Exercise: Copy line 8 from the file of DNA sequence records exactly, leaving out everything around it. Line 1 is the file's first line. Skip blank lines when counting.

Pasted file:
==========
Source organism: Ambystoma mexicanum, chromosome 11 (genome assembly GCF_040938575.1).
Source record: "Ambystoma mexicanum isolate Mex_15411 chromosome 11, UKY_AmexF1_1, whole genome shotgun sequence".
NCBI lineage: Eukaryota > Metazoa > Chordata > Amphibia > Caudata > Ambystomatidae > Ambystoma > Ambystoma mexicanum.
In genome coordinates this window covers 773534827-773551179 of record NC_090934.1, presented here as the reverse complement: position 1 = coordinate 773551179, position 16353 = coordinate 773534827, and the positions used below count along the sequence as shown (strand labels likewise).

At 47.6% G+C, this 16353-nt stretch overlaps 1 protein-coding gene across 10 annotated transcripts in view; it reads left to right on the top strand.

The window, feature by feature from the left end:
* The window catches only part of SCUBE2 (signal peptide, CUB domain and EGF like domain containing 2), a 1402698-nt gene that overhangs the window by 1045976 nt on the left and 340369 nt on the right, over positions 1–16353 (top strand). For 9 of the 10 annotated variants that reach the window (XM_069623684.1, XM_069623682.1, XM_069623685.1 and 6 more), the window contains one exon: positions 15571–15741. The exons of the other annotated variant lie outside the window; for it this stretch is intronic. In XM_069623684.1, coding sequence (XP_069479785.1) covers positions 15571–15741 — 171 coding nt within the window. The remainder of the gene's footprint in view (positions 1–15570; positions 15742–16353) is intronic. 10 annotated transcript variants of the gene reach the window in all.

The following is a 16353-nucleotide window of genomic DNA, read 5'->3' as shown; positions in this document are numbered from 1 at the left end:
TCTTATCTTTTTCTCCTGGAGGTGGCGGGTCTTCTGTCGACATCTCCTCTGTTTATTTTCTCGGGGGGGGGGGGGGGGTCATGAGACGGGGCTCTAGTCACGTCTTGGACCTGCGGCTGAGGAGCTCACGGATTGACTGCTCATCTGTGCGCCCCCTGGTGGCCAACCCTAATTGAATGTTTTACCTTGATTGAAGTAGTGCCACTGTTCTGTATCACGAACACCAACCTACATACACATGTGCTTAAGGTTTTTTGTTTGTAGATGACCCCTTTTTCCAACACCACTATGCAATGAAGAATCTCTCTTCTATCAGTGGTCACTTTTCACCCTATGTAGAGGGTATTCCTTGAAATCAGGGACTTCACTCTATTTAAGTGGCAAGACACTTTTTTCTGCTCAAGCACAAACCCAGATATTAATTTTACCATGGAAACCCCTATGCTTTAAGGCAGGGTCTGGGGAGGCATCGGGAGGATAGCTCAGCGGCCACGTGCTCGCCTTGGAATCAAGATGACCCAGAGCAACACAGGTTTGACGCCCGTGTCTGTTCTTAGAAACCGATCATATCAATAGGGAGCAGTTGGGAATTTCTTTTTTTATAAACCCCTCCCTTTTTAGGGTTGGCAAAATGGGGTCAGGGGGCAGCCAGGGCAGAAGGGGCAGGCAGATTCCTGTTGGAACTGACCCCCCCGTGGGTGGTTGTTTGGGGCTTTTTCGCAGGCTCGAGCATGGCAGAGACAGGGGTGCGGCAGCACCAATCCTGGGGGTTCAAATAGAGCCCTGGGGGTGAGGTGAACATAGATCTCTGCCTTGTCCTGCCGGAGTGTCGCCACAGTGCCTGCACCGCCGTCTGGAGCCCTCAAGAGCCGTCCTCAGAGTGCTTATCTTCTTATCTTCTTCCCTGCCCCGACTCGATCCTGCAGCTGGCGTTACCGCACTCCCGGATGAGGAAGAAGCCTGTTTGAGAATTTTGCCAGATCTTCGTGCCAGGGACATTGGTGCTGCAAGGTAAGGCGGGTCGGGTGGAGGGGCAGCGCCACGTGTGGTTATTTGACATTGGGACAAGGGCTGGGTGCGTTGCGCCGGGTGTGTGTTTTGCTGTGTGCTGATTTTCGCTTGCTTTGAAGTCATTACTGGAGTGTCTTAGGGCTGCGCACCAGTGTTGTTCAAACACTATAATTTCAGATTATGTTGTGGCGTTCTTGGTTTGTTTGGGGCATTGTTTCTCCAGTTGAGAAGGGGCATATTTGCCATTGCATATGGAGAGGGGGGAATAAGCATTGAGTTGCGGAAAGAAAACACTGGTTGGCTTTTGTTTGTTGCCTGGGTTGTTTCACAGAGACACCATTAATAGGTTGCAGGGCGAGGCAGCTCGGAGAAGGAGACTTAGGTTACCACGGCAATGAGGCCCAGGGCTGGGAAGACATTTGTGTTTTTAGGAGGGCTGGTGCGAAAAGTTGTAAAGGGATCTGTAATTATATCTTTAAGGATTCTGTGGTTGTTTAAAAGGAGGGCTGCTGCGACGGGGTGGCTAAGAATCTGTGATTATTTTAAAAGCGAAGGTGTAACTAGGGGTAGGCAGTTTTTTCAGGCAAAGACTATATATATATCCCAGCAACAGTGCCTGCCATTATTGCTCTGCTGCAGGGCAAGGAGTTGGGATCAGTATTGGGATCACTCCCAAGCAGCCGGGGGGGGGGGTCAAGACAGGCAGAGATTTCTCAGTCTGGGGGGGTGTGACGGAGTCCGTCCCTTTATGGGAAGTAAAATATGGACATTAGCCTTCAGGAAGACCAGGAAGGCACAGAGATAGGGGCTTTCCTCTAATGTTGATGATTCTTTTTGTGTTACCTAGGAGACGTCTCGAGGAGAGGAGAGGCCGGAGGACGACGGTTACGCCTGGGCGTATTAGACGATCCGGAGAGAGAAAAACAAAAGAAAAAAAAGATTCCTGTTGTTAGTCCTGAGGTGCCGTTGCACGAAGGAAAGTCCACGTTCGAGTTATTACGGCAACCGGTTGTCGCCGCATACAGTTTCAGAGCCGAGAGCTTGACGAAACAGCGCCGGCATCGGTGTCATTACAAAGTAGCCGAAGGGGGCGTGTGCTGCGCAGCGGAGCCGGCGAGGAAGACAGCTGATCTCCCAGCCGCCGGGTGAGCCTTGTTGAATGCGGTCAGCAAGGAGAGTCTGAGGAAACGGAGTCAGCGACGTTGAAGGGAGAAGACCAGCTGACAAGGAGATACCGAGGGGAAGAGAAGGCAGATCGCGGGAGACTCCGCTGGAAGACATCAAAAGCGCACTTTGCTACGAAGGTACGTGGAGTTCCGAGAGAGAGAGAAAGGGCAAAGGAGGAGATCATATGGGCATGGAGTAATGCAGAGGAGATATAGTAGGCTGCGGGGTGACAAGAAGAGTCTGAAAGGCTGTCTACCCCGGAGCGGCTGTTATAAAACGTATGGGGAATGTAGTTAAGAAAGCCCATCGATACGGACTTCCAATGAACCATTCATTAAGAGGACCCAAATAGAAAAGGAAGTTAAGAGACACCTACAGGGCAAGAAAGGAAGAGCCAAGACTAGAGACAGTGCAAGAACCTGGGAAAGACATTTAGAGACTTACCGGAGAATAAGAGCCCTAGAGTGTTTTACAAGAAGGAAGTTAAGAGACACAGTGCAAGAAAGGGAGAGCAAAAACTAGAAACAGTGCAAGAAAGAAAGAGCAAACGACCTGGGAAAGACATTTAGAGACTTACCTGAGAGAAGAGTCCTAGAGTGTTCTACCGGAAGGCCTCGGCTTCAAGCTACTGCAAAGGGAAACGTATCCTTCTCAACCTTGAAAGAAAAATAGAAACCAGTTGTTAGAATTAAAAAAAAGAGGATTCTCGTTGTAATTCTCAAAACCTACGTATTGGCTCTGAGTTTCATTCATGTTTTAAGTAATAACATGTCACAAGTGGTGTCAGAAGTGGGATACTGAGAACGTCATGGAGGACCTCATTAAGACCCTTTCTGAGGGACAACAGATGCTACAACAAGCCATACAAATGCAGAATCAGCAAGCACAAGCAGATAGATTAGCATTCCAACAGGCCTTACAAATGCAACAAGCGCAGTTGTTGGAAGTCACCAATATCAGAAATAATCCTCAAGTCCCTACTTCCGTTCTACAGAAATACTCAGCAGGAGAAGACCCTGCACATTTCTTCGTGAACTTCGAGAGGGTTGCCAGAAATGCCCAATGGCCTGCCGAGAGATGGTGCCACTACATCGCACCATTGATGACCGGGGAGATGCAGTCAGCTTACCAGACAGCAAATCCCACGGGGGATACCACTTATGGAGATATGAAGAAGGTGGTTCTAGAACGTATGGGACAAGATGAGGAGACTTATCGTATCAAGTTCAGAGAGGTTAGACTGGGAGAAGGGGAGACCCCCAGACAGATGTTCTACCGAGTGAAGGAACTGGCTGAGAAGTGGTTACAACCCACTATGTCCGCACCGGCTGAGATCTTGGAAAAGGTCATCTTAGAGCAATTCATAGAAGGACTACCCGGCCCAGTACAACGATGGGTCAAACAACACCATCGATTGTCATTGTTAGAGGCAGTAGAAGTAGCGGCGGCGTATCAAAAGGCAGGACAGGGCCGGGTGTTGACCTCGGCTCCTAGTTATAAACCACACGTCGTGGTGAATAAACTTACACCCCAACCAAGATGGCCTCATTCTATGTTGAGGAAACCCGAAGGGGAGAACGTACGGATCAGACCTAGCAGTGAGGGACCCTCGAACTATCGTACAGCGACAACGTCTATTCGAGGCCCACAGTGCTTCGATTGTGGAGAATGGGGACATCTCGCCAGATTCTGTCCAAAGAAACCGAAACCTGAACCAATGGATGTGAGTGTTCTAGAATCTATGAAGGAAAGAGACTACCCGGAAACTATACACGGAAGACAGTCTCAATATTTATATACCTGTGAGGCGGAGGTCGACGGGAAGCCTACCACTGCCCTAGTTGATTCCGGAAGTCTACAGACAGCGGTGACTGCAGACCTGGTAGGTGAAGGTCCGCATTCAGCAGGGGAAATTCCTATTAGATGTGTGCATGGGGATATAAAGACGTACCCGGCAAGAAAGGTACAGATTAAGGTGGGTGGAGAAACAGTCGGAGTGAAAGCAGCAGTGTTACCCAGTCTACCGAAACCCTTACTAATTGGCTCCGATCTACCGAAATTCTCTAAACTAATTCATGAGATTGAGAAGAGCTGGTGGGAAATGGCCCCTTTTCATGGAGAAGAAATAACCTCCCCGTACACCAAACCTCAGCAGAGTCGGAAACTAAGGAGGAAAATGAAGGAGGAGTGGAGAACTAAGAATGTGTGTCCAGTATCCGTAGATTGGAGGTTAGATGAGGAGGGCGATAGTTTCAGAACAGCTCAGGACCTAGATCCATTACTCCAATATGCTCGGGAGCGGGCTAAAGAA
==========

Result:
The following is a 16353-nucleotide window of genomic DNA, read 5'->3' as shown; positions in this document are numbered from 1 at the left end: